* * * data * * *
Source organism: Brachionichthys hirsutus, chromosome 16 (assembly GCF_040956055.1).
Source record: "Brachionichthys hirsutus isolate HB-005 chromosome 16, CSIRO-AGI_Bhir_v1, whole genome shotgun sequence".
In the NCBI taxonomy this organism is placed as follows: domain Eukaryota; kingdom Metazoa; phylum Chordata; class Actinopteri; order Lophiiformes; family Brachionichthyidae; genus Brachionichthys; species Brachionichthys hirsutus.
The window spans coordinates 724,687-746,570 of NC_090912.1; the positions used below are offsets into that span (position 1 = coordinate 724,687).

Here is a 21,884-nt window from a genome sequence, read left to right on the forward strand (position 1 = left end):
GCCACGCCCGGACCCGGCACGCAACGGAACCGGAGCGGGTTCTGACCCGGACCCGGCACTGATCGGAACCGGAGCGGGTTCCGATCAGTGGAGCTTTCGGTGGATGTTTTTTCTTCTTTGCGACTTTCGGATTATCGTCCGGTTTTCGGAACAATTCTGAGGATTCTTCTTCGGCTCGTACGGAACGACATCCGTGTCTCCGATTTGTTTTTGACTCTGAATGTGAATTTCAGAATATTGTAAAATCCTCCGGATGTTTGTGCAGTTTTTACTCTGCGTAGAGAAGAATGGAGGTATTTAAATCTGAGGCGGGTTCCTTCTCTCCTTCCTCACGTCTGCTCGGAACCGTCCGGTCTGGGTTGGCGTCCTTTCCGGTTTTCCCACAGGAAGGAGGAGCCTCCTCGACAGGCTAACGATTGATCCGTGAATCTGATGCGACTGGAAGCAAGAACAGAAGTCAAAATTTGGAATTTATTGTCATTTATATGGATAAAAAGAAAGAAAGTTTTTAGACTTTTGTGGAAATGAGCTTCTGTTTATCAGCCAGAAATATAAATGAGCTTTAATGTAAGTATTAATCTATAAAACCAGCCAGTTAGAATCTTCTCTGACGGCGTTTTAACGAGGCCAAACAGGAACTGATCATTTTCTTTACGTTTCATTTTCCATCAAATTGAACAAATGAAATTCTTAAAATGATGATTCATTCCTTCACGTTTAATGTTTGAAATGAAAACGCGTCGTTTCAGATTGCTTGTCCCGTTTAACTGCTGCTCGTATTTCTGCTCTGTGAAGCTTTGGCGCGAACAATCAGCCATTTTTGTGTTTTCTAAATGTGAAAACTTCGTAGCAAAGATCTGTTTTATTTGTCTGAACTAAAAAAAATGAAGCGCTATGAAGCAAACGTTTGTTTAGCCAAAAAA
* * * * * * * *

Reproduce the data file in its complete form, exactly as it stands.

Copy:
Source organism: Brachionichthys hirsutus, chromosome 16 (assembly GCF_040956055.1).
Source record: "Brachionichthys hirsutus isolate HB-005 chromosome 16, CSIRO-AGI_Bhir_v1, whole genome shotgun sequence".
In the NCBI taxonomy this organism is placed as follows: domain Eukaryota; kingdom Metazoa; phylum Chordata; class Actinopteri; order Lophiiformes; family Brachionichthyidae; genus Brachionichthys; species Brachionichthys hirsutus.
The window spans coordinates 724,687-746,570 of NC_090912.1; the positions used below are offsets into that span (position 1 = coordinate 724,687).

Here is a 21,884-nt window from a genome sequence, read left to right on the forward strand (position 1 = left end):
GCCACGCCCGGACCCGGCACGCAACGGAACCGGAGCGGGTTCTGACCCGGACCCGGCACTGATCGGAACCGGAGCGGGTTCCGATCAGTGGAGCTTTCGGTGGATGTTTTTTCTTCTTTGCGACTTTCGGATTATCGTCCGGTTTTCGGAACAATTCTGAGGATTCTTCTTCGGCTCGTACGGAACGACATCCGTGTCTCCGATTTGTTTTTGACTCTGAATGTGAATTTCAGAATATTGTAAAATCCTCCGGATGTTTGTGCAGTTTTTACTCTGCGTAGAGAAGAATGGAGGTATTTAAATCTGAGGCGGGTTCCTTCTCTCCTTCCTCACGTCTGCTCGGAACCGTCCGGTCTGGGTTGGCGTCCTTTCCGGTTTTCCCACAGGAAGGAGGAGCCTCCTCGACAGGCTAACGATTGATCCGTGAATCTGATGCGACTGGAAGCAAGAACAGAAGTCAAAATTTGGAATTTATTGTCATTTATATGGATAAAAAGAAAGAAAGTTTTTAGACTTTTGTGGAAATGAGCTTCTGTTTATCAGCCAGAAATATAAATGAGCTTTAATGTAAGTATTAATCTATAAAACCAGCCAGTTAGAATCTTCTCTGACGGCGTTTTAACGAGGCCAAACAGGAACTGATCATTTTCTTTACGTTTCATTTTCCATCAAATTGAACAAATGAAATTCTTAAAATGATGATTCATTCCTTCACGTTTAATGTTTGAAATGAAAACGCGTCGTTTCAGATTGCTTGTCCCGTTTAACTGCTGCTCGTATTTCTGCTCTGTGAAGCTTTGGCGCGAACAATCAGCCATTTTTGTGTTTTCTAAATGTGAAAACTTCGTAGCAAAGATCTGTTTTATTTGTCTGAACTAAAAAAAATGAAGCGCTATGAAGCAAACGTTTGTTTAGCCAAAAAA